Irish Independent - Health & Living - - CANCER SPECIAL -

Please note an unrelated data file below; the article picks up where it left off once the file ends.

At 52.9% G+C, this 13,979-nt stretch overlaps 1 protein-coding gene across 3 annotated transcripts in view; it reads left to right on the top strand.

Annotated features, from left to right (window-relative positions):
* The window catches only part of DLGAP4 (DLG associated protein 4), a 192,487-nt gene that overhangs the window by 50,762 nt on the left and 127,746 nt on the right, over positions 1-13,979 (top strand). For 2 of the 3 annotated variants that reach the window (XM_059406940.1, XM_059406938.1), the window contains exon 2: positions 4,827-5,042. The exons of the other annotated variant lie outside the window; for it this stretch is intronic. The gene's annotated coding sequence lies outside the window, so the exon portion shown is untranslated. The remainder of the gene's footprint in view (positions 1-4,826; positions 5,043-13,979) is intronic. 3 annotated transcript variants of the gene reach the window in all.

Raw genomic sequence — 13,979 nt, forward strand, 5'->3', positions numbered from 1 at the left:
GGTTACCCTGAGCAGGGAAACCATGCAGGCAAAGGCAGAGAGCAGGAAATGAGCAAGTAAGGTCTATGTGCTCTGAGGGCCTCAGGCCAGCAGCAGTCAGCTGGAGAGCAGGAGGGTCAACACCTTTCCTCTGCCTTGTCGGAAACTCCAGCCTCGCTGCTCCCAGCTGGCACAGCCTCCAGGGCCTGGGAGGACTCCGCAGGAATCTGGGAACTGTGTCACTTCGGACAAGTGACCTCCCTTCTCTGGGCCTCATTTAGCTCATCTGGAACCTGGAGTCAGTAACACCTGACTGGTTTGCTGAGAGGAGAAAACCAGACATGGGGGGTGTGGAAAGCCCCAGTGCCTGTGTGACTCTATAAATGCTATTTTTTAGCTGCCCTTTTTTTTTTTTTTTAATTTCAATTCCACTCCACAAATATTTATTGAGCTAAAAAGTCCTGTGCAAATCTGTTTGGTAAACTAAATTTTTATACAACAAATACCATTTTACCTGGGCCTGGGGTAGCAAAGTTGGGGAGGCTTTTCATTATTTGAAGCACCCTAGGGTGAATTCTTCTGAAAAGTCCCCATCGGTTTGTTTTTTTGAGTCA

MIS­IN­FOR­MA­TION about nu­tri­tion and can­cer is rife and can have dev­as­tat­ing con­se­quences for peo­ple with can­cer. It is un­der­stand­able that a per­son di­ag­nosed with can­cer would con­sider try­ing any­thing that might help make them bet­ter and give them a greater sense of con­trol. How­ever ex­treme ‘can­cer di­ets’ can be harm­ful. Some of the com­mon diet myths in­clude: • Whether it be an al­ka­line diet, a ve­gan diet or juice diet — re­mem­ber there is no proof that diet can treat or cure can­cer. These di­ets can be re­stric­tive and can re­sult in nu­tri­ent de­fi­cien­cies. • Cut­ting out sugar and car­bo­hy­drates to ‘starve the tu­mour’ — this idea over­sim­pli­fies a com­pli­cated process. All cells in the body use a type of sugar called glu­cose as a source of fuel. As can­cer cells di­vide more rapidly than nor­mal cells they use more glu­cose. How­ever the body tightly reg­u­lates the glu­cose level in the blood and there is no sci­en­tific ev­i­dence that cut­ting out sugar or car­bo­hy­drate foods starves a tu­mour of glu­cose. • High doses of sup­ple­ments — high-dose anti-ox­i­dant sup­ple­ments may in­ter­act with can­cer treat­ments and drugs so are not rec­om­mended.

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